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Old December 17, 2008, 07:51 PM   #41
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Join Date: November 22, 2006
Posts: 789
The FBI got rid of the 10mm handgun because they found it was to much gun for most of thier agents...
The FBI got rid of the 10mm because it was too much recoil for some agents, and because the 10mm frame is too large for those with smaller hands. At no time however has the FBI said that the 10mm was excessive for a service round, and a defense attorney should have done his homework and had an FBI witness to testify as such so as to counter the allegations that the 10mm round was an excessive caliber for personal defense.

Very few LE agencies in the US ever adopted the 10mm, much less kept it around.
I don't know upon what you base this statement, but my personal experience differs. My agency is the largest on our half of the state, and was issuing the 10mm when I started in 1999. We switched to the .45 around 2003, which is by the way only a year prior to the incident in question, and did so because our Smith and Wesson 10mm's were not functioning well. I'm told that it was more cost effective to switch to stay with Smith and Wesson and switch to the .45 than to switch companies altogether and stick with the 10mm. However, our decision had nothing to do with the cartridge being in any way excessive, which is the argument the prosecution made.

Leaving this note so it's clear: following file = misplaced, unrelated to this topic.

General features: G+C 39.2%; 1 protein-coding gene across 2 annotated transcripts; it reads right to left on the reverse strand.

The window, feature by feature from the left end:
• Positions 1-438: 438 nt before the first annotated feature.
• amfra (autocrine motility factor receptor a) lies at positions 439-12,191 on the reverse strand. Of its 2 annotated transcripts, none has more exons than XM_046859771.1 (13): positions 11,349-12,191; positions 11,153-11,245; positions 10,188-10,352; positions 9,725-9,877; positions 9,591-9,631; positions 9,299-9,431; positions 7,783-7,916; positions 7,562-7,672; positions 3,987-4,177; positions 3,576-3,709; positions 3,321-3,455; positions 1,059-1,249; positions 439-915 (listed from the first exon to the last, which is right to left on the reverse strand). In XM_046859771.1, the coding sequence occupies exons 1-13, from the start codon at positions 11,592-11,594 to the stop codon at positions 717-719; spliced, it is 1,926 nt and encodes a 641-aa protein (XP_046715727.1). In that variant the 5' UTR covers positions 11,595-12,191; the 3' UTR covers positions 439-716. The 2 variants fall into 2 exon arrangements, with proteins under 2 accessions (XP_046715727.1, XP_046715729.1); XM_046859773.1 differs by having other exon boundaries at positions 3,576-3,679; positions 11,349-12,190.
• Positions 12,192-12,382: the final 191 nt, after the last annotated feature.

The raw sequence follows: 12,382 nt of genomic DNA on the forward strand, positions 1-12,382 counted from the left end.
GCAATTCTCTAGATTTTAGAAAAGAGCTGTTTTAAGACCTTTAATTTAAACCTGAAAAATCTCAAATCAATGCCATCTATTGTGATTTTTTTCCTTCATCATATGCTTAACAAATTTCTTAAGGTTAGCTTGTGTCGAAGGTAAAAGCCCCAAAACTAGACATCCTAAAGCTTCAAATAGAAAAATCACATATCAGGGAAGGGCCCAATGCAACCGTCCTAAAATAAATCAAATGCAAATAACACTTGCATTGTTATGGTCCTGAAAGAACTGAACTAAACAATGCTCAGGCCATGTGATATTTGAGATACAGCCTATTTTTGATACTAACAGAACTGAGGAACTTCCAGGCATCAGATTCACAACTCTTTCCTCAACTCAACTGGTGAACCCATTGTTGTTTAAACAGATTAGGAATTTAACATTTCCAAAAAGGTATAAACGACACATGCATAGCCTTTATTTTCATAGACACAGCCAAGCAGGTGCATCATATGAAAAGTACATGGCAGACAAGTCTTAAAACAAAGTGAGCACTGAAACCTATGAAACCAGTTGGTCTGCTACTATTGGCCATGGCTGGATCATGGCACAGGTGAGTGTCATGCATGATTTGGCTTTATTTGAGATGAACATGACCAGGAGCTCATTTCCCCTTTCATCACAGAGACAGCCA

Someone should have cried foul and confronted this allegation showing first of all that some agencies have and do use the 10mm as a service cartridge, and I'd suspect that in 2004 there would have been an even larger number of agencies still using the 10mm. Our agency alone could have provided an example of one sizable department that was doing so only a year before this incident. But if one is to argue that there is a case in support of the 10mm being excessive because some agencies have moved away from it, then that claim too needs to be confronted by examining the reasons why said agencies moved on from this cartridge.

I'd submit that if you talk to those actually in the know, those making decisions at an agency level to make these changes, you'd find that no one has suggested that the 10mm was excessive. Is the recoil sharp? Sure. Is the frame of a 10mm too large for those with smaller hands? Sure. Is the 10mm a more expensive round than other possible service rounds? Certainly. However, none of this has to do with the round itself being excessive in the sense this prosecution argued. This trial should have been about Fish's decision to use lethal force, and this prosecutor should not have been allowed to cloud that question with this whole issue of caliber. Ridiculous, irrelevant, and one more indication that the judicial system is broken.:barf:
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